Our newest fibre is a tweedy blend with sustainability at its heart.
Like many of the best inventions, Karma Blend was born out of a particular quandary. It had been bothering me for some time that fibre marketed explicitly as vegan, like faux cashmere and faux angora, is normally plastic. At the same time, I have been missing the glittery effect fibres I loved so much after giving them up because of their environmental impact.
I wondered if there was a way to bring some of the interest of effect fibres into spinning without plastics, an alternative to animal fibres could exist that is both biodegradable and similar in feel to the synthetic options.
Of course, many plant-based fibres that are vegan-friendly and sustainable, such as linen and ramie, have existed for millennia. They may well be just the thing for some projects, but personally, I don’t enjoy working with them. They’re not well suited to making the kinds of yarn I want to use, whether it’s because of their coarseness and stiffness or because they’re harder to draft.
Thankfully, a vast array of fibres have come onto the market recently, and I set about trying them out in order to create a blend with the characteristics I was looking for.
Karma Blend is the result! The blend is 50% bamboo, 25% mint and 25% recycled sari silk.
Bamboo fibre has a soft, smooth feel, a glossy appearance and natural drape. It’s similar to silk, but with a shorter and more consistent staple length of around 70mm (compared to 150-250mm for Mulberry silk). It is absorbent and has antibacterial properties, making it pleasant to wear.
There are several reasons why this fibre has strong eco-credentials: It is water-efficient to grow and rapidly regenerates from the same rootstock. It is harvested without disturbing the soil. It is fully compostable.
The bamboo we use is turned into spinnable fibre using a closed-loop process (which means that the chemicals are extracted and recycled back into the system) and is OEKO-TEX 100 certified.
Mint fibre is a relatively new-to-market cellulose fibre. Of all those we trialled, we found it to have the loveliest feel thanks to its incredibly fine fibres. It has a staple length of up to 80mm. Because it’s so fine, it’s a little delicate on its own but works well when blended with other fibres.
It has a slight crimp that reminds me of ultra-fine merino, and it adds a little woolly texture to our blend. In the undyed form (as we’re using it), it has a soft sheen and warm natural tone.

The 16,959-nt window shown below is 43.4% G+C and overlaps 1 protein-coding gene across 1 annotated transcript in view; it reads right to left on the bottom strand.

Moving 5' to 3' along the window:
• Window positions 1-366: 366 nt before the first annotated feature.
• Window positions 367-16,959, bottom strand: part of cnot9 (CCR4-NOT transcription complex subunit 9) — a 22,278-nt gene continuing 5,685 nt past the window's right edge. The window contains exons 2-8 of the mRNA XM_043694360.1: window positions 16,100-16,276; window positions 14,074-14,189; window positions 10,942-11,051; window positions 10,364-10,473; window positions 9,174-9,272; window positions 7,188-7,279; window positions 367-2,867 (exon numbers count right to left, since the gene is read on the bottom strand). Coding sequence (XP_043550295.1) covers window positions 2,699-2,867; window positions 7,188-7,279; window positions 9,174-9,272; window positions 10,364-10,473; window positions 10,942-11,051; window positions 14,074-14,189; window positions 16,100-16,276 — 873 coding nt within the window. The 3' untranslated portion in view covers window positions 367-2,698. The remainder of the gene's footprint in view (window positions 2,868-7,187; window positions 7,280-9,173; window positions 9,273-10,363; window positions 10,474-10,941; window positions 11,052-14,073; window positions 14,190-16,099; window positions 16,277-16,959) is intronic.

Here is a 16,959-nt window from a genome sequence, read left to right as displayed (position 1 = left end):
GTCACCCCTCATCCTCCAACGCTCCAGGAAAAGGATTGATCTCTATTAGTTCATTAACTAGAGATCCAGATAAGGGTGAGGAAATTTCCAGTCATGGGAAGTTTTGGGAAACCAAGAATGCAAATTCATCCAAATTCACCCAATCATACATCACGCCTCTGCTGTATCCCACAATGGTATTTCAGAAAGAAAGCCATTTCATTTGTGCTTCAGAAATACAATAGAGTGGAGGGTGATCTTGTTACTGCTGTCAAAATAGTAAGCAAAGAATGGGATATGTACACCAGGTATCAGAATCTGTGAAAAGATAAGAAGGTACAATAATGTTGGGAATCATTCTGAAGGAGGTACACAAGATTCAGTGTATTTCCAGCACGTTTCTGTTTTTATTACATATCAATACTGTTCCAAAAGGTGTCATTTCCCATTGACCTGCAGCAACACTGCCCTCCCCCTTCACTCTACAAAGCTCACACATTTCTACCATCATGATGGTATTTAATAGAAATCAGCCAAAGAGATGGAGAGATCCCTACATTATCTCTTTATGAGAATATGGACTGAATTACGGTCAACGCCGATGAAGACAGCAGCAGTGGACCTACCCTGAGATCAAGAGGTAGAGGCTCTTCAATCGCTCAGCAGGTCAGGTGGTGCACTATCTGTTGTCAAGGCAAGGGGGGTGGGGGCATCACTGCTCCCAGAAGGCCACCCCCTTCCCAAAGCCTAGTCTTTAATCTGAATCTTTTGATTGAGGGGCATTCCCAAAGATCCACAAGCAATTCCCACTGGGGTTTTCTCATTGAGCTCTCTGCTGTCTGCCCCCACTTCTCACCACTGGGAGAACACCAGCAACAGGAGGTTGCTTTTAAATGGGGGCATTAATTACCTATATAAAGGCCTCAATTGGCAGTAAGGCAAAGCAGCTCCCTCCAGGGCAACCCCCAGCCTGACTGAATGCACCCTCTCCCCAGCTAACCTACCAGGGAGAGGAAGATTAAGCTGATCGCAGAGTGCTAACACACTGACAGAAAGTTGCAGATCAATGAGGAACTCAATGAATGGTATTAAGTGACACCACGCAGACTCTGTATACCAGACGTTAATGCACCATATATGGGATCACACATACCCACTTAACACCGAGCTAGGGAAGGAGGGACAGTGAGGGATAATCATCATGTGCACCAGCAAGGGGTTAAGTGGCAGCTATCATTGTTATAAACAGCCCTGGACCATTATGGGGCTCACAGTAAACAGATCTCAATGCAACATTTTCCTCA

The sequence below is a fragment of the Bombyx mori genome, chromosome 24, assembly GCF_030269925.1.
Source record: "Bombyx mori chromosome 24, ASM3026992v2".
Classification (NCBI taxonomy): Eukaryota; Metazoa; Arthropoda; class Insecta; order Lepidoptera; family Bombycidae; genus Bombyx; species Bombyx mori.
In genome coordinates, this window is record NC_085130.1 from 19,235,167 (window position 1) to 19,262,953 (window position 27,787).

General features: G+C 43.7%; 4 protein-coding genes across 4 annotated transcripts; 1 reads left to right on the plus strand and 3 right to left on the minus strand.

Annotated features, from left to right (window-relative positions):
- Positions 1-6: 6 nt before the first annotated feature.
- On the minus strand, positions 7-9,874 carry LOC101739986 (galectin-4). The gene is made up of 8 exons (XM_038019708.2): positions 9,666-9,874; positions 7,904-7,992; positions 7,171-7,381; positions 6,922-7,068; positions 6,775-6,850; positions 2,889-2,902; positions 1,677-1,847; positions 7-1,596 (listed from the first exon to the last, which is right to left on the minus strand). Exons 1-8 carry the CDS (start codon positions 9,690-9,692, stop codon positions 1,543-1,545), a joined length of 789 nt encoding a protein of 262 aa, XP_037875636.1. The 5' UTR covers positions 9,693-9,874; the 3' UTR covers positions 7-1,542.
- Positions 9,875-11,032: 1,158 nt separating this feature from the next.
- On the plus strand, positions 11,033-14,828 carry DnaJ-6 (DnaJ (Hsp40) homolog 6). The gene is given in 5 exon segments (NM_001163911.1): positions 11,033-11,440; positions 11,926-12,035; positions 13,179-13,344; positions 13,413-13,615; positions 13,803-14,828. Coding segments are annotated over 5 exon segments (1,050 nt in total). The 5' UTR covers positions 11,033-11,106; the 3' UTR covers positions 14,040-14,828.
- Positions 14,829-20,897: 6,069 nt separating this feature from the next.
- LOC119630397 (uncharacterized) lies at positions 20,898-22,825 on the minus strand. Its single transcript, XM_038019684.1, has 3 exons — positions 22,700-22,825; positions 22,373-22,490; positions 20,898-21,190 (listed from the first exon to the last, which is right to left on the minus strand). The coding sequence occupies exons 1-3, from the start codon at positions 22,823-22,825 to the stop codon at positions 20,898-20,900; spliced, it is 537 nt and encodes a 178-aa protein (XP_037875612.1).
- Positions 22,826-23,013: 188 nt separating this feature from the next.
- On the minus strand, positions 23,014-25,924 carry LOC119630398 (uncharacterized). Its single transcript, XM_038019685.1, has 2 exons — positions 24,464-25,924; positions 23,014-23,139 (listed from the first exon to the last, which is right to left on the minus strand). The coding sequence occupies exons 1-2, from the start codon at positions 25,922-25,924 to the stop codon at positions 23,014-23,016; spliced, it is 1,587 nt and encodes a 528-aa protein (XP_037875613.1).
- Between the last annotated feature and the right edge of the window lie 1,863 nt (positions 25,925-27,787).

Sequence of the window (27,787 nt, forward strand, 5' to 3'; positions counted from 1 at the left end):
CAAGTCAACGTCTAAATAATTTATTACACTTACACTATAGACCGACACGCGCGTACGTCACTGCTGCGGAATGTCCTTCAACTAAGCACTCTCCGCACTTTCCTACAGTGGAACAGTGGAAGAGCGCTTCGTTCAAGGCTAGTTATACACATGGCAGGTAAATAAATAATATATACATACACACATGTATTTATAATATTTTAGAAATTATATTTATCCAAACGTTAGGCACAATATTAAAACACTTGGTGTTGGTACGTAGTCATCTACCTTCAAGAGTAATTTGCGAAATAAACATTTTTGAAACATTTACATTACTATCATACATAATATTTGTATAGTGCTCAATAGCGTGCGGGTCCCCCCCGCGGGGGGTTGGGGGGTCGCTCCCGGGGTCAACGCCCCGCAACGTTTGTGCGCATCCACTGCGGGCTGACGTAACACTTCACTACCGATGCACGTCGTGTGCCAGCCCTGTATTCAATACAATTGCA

The sari silk is from India and is a waste product. While, of course, silk is of not a vegan fibre, our hope is that people who avoid animal products for environmental reasons will find the recycled product a good compromise.
The sari silk adds vibrant bursts of colour both as little clusters/nepps and longer fibres of different weights. It’s less visible in the tops but pops right when spun and gives that tweed appearance, as you can see from our spun sample below. The random nature of this being a recycled product means that it has fibres running in different directions, giving the blend a slightly ‘woollen’ lofty feel, very different from virgin silk.
I got a new lazy kate for Christmas, and so out of a desire to make the best use of this, and to try and push the fibre out of its comfort zone, I decided to spin a high twist 3 ply sock/fingering weight yarn.
My biggest worry would be that the fibre might be challenging to draft (especially for someone like me who mainly spins wool). I’m happy to report that this was not the case at all, maybe because the fibres are relatively short.
Spinning the fine, even singles I intended was something I found harder. I had a few breakages at first (the downside of shorter fibres), but I got used to it fairly quickly.
I was surprised that my finished yarn is 83 grams and 226 meters, giving a grist of 2722 meters per kg, something like a heavy sport weight. However, at 23 WPI, its diameter is that of a light sock/fingering.
Curious about how this interesting yarn might behave when knitted, I swatched at a couple of different gauges. First, using 3.25mm needles gave a gorgeously drapey swatch.
The yarn is quite thick-and-thin because of the silk nepps, but gentle blocking evened out the stitches nicely. Stitches are defined and open without being see-through. The colour effects are quite beautiful. This sample would make an excellent summer cardigan or top, and would be lovely to wear. The yarn would be perfect for lacework on larger needles too.
Still wondering about the possibility of socks, I made another swatch using 2.25mm needles, and my! what a difference.
It feels sturdy, dense and snuggly, and the colours appear softer. I think it could work for socks, and that’s probably what the skein will end up as, but there’s less elasticity than with a wool knit fabric, so a good fit will be critical and it was not particularly easy to knit at this tension.
I don’t believe in strict rules about what fibre can be made into what yarn, but I would say that Karma Blend is best suited to thicker yarns than mine, of sport weight or above. It is a good fit for plied yarns, it would be a challenge to use it for low-twist singles as it’s not as strong as wool or virgin silk.
Although it has very different properties to wool, I am surprised how pleasingly woolly the swatches feel to handle. At the same time, they are softer than any wool in existence. In terms of capturing the look if wool tweed, again, it scores very highly, and aided by a delicate halo.
All in all, I think it’s a great extension to our range and fills a gap I didn’t think it was possible to.
We’ve launched with four colours:
‘Hidden Gems‘, the shade I used for the yarn above.
We have several more colourways arriving very soon.
I can’t wait to see how you use it!